Today we’ll look at Terna – Rete Elettrica Nazionale Società per Azioni (BIT:TRN) and reflect on its potential as an investment. Specifically, we’ll consider its Return On Capital Employed (ROCE), since that will give us an insight into how efficiently the business can generate profits from the capital it requires.
Firstly, we’ll go over how we calculate ROCE. Second, we’ll look at its ROCE compared to similar companies. And finally, we’ll look at how its current liabilities are impacting its ROCE.
What is Return On Capital Employed (ROCE)?
ROCE is a metric for evaluating how much pre-tax income (in percentage terms) a company earns on the capital invested in its business. Generally speaking a higher ROCE is better. In brief, it is a useful tool, but it is not without drawbacks. Author Edwin Whiting says to be careful when comparing the ROCE of different businesses, since ‘No two businesses are exactly alike.’
So, How Do We Calculate ROCE?
Analysts use this formula to calculate return on capital employed:
Return on Capital Employed = Earnings Before Interest and Tax (EBIT) ÷ (Total Assets – Current Liabilities)
Or for Terna – Rete Elettrica Nazionale Società per Azioni:
0.084 = €1.1b ÷ (€16b – €2.8b) (Based on the trailing twelve months to September 2018.)
So, Terna – Rete Elettrica Nazionale Società per Azioni has an ROCE of 8.4%.
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Does Terna – Rete Elettrica Nazionale Società per Azioni Have A Good ROCE?
When making comparisons between similar businesses, investors may find ROCE useful. We can see Terna – Rete Elettrica Nazionale Società per Azioni’s ROCE is around the 7.2% average reported by the Electric Utilities industry. Aside from the industry comparison, Terna – Rete Elettrica Nazionale Società per Azioni’s ROCE is mediocre in absolute terms, considering the risk of investing in stocks versus the safety of a bank account. Readers may find more attractive investment prospects elsewhere.
It is important to remember that ROCE shows past performance, and is not necessarily predictive. ROCE can be misleading for companies in cyclical industries, with returns looking impressive during the boom times, but very weak during the busts. ROCE is only a point-in-time measure. Since the future is so important for investors, you should check out our free report on analyst forecasts for Terna – Rete Elettrica Nazionale Società per Azioni.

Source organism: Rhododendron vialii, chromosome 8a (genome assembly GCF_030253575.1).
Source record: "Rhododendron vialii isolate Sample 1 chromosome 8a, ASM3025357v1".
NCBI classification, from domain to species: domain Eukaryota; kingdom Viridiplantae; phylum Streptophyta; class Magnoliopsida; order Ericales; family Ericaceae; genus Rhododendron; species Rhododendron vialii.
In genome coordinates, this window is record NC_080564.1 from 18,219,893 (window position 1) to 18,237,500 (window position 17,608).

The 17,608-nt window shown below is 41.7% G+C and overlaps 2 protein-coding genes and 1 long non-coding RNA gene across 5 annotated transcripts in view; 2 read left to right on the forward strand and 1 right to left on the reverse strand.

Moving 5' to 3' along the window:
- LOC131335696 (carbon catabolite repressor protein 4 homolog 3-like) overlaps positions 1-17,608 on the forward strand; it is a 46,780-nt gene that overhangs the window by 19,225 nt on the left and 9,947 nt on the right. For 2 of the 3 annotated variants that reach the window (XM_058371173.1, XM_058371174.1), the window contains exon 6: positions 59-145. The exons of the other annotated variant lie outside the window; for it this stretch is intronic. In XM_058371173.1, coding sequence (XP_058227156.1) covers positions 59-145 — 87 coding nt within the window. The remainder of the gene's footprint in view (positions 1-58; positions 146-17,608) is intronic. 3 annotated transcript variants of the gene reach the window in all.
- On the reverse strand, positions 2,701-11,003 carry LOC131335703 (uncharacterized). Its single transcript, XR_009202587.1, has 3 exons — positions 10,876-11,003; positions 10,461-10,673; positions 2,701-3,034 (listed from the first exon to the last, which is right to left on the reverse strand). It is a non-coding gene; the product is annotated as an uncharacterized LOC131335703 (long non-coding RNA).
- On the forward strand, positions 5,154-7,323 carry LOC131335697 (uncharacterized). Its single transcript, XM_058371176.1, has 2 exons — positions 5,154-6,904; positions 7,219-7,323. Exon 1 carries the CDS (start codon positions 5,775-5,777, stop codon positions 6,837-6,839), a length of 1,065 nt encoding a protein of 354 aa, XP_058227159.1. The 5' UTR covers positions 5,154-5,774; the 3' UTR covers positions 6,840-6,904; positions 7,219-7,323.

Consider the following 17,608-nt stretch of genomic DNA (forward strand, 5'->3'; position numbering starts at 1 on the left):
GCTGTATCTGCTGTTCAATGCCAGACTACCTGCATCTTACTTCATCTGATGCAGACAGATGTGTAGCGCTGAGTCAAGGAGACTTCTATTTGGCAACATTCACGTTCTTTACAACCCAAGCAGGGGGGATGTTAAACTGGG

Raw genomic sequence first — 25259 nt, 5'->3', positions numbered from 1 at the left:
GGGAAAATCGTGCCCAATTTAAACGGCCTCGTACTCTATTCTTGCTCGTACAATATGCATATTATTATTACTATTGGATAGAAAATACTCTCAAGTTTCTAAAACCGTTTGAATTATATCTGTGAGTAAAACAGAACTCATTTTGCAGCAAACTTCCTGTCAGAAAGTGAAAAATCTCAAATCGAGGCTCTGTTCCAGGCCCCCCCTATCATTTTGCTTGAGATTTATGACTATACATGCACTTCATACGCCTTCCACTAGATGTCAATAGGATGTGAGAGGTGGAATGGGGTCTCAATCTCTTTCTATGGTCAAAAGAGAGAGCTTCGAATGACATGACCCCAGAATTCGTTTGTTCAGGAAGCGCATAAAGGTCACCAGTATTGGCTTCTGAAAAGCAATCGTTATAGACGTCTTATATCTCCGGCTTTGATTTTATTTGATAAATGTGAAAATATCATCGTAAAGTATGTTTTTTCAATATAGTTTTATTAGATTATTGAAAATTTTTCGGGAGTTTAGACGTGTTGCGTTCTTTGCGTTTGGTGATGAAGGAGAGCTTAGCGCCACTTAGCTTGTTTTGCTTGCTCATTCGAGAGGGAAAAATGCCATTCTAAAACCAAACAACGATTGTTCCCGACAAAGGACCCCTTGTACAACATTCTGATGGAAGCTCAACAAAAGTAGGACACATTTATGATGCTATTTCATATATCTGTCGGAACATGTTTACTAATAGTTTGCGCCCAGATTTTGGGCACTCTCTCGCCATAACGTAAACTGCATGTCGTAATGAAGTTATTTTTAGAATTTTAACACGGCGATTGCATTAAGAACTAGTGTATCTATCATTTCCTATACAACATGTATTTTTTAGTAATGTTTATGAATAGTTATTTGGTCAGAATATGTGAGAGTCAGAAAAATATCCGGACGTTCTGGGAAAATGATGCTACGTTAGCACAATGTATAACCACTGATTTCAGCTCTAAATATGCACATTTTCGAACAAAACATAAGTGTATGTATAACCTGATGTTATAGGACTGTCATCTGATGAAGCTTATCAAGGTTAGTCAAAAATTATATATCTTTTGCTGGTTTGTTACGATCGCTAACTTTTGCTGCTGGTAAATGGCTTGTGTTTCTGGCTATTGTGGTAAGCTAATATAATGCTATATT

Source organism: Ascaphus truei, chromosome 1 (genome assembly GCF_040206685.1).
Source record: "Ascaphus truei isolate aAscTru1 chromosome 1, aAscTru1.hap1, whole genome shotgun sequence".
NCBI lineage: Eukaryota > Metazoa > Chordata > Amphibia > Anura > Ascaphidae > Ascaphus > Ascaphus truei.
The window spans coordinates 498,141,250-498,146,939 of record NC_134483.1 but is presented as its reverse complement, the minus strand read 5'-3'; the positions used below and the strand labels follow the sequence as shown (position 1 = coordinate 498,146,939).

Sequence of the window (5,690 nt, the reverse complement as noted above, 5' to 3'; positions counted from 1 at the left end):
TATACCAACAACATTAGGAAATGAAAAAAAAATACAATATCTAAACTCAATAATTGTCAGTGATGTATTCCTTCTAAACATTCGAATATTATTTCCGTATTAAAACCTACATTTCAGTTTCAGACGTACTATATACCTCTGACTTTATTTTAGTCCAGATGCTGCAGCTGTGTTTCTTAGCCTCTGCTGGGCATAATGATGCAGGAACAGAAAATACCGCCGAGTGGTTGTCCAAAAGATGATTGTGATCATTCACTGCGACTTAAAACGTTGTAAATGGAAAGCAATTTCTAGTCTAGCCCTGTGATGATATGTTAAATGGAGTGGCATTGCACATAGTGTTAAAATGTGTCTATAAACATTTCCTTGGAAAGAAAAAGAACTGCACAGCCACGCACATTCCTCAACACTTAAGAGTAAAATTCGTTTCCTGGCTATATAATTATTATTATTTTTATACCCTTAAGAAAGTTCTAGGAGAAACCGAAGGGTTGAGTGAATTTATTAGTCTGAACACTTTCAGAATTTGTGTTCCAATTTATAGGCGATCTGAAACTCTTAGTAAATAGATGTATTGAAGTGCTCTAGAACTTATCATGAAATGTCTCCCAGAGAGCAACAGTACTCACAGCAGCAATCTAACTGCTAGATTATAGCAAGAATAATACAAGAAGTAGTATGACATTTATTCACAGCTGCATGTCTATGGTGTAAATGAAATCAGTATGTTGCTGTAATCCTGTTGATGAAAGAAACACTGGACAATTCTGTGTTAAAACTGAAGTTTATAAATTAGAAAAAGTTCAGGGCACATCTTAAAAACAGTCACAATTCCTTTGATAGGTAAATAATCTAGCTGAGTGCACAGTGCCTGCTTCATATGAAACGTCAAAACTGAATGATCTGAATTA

What Are Current Liabilities, And How Do They Affect Terna – Rete Elettrica Nazionale Società per Azioni’s ROCE?
Liabilities, such as supplier bills and bank overdrafts, are referred to as current liabilities if they need to be paid within 12 months. The ROCE equation subtracts current liabilities from capital employed, so a company with a lot of current liabilities appears to have less capital employed, and a higher ROCE than otherwise. To counteract this, we check if a company has high current liabilities, relative to its total assets.
Terna – Rete Elettrica Nazionale Società per Azioni has total assets of €16b and current liabilities of €2.8b. As a result, its current liabilities are equal to approximately 17% of its total assets. This is a modest level of current liabilities, which would only have a small effect on ROCE.
The Bottom Line On Terna – Rete Elettrica Nazionale Società per Azioni’s ROCE
That said, Terna – Rete Elettrica Nazionale Società per Azioni’s ROCE is mediocre, there may be more attractive investments around. Of course you might be able to find a better stock than Terna – Rete Elettrica Nazionale Società per Azioni. So you may wish to see this free collection of other companies that have grown earnings strongly.
If you like to buy stocks alongside management, then you might just love this free list of companies. (Hint: insiders have been buying them).
To help readers see past the short term volatility of the financial market, we aim to bring you a long-term focused research analysis purely driven by fundamental data. Note that our analysis does not factor in the latest price-sensitive company announcements.
The author is an independent contributor and at the time of publication had no position in the stocks mentioned. For errors that warrant correction please contact the editor at firstname.lastname@example.org.